Auntie Penny popped into my head today, completely derailing my train of thought. There I was, walking along in the autumn sunshine, minding my own business, when suddenly, like Mr Dick with King Charles the First, there she was.
In truth, I’m not even sure I remember the train of thought she interrupted, for it was just one of those stream-of-consciousness things that pass the time on those long miles and that so help clear the mind of the cares of the messy and noisy world. I have a feeling it had something to do with malt whisky being fed to me in hollowed-out strawberries by dusky maidens, but no matter. There was Auntie Penny, plain as day, and then she vanished. And the derailment of my train of thought? Obvious. I changed to thinking of Italian food. (The connexion may seem tenuous, but it should become apparent.)
The next moment, I was recalling an evening spent earlier in the year with Calum, my youngest brother, and his wife Pam. There may have been a glass or two of malt whisky by the fireside, as we talked about many things, the joys of foreign travel, and the occasional difficulties in communication. In trying to converse with the locals in their language, we make regular mistakes, even though we’ve been warned in classes about ‘faux amis’, those words that look similar in both languages but have different meanings. Or idioms and turns of phrase that work in the school classroom but don’t work when you get to the real world abroad. Like the time in a little Breton restaurant when my French was a little more suspect, and I managed to order a giant bowl of roast potato ‘noisettes’ for six people when I actually thought I was saying “No thank you”, or the time Calum went to a filling station in France, paid by credit card, and terrified the girl at the kiosk when he asked in his schoolboy French for a receipt. Well, he thought he’d asked her to give him a receipt, but instead he’d asked her to hand over the takings. And if it’s easy to make mistakes like this in French, it can be even worse in Italian, when the meaning of two similar words in Italian can change significantly merely by the subtlest change in pronunciation of a single consonant.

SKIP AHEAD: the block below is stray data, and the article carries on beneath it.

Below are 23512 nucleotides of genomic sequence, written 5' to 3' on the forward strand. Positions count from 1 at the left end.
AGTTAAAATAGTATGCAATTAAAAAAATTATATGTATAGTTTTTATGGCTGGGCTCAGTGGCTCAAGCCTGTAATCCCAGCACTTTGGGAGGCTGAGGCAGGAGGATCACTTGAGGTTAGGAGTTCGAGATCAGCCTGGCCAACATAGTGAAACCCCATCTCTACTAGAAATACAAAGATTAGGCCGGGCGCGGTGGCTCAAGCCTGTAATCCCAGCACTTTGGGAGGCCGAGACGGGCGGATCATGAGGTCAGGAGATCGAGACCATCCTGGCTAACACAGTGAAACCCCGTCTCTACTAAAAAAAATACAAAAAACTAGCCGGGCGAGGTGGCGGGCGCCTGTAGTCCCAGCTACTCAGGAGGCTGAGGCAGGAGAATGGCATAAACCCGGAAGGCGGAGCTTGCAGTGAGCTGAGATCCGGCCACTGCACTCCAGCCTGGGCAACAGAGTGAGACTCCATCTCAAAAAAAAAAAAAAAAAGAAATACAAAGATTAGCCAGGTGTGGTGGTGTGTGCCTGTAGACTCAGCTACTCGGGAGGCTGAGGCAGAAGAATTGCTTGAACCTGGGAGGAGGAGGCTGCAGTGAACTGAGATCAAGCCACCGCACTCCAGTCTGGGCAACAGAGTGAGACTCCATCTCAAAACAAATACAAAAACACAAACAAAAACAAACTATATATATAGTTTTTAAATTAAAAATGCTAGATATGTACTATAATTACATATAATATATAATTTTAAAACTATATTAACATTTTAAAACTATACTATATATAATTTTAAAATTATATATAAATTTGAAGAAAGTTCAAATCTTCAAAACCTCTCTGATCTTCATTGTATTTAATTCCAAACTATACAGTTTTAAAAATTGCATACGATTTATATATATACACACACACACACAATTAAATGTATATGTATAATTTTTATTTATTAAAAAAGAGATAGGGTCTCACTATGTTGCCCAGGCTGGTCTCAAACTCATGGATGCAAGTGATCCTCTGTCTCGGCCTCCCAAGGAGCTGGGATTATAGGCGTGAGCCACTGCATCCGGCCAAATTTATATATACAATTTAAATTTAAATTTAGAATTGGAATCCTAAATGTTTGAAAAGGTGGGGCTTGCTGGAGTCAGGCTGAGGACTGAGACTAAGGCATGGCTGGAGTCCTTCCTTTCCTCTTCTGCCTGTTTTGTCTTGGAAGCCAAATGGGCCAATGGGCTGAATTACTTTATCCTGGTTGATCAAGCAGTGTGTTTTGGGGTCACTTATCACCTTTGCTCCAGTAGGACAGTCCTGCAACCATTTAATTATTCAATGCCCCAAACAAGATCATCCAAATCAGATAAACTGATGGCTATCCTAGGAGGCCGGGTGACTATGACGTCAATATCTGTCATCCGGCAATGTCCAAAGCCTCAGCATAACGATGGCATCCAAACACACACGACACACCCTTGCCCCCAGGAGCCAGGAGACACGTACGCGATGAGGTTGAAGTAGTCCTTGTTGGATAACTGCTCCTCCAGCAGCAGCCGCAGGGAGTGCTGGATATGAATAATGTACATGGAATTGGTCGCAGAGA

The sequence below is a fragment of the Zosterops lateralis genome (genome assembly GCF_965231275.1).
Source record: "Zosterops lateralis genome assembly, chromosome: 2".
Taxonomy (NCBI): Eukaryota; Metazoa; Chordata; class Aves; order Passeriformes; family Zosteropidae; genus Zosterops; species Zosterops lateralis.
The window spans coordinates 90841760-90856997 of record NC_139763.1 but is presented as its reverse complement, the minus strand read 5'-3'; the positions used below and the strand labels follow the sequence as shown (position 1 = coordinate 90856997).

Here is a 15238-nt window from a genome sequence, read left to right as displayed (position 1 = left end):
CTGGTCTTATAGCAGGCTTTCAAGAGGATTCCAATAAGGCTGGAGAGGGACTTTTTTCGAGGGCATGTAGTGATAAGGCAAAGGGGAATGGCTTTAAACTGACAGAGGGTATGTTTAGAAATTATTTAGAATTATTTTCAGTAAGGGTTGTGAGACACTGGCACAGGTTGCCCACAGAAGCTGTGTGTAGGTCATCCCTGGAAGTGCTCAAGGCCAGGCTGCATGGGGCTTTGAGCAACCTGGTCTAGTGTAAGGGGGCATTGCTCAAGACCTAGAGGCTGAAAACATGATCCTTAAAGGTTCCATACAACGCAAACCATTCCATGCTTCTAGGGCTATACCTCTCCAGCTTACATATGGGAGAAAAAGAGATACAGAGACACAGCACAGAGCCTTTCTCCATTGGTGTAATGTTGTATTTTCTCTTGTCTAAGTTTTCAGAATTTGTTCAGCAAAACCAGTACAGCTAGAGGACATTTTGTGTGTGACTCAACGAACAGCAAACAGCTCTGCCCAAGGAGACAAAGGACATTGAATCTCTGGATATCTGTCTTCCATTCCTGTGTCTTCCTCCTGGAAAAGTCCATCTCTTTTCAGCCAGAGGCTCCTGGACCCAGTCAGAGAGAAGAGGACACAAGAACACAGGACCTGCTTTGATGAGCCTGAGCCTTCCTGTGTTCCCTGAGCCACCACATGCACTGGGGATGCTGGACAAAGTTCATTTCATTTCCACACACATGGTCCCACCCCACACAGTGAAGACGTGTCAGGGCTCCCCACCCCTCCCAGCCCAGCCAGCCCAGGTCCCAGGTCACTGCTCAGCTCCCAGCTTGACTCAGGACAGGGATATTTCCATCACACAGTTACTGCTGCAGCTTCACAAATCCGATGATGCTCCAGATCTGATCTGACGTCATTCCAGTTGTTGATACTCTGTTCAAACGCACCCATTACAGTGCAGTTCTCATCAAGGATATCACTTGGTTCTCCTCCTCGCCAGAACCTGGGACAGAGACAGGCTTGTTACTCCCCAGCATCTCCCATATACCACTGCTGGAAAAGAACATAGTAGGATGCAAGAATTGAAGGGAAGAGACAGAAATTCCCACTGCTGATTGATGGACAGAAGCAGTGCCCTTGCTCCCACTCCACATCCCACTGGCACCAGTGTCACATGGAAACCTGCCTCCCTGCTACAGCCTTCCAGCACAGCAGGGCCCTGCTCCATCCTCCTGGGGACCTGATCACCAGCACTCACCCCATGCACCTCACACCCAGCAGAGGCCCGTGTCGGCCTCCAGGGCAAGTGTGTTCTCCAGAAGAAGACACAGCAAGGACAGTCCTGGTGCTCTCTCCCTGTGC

Calum is besotted by Italy. He travels to Italy at every opportunity. He has fallen in love with Florence. A keen and experienced off-road cyclist, he has gone on long cycling tours in mountainous Italy with local septuagenarians so experienced they could outpace any teenager, and that includes quaffing litres of wine en route with thirty miles still to go. He has become fluent in Italian, and reads Italian novels avariciously. His bookshelves are full of Italian books and magazines. He even reads Agatha Christie novels in translation. Driving around Glasgow, his sat nav gives him directions in Italian. When, as was only a matter of time, he discovered Italian opera, he was bowled over by it. Calum and Pam have two cats. Their names? Diva and Tosca… Are you getting the picture here?
And if Italy is paradise for those who love cycling and opera, it is also a paradise for those who love cooking. Pam loves cooking. Pam is seriously good at cooking. Pam is gourmet class in the kitchen. Pam can do things with broccoli you won’t believe. And of course, the Italian influence is strong in Pam’s cooking too. Where else, then, to take inspiration?
So, one starry evening, in a romantic little restaurant in Florence, Calum and Pam were surveying the menu. An easy and accustomed situation for Calum to handle, and an opportunity for Pam, wanting to practise some of the essentials she too has been working to acquire. Calum signalled to the waiter, and gave his order. Pam, next, gave her choice, in her slightly less fluent Italian : it was ‘penne arrabiata’.
There was a short silence. Then laughter resounded throughout the little restaurant.
Calum leaned over to Pam and said softly, “They know what you meant to order, but what you’ve actually asked for is ‘an angry penis’!”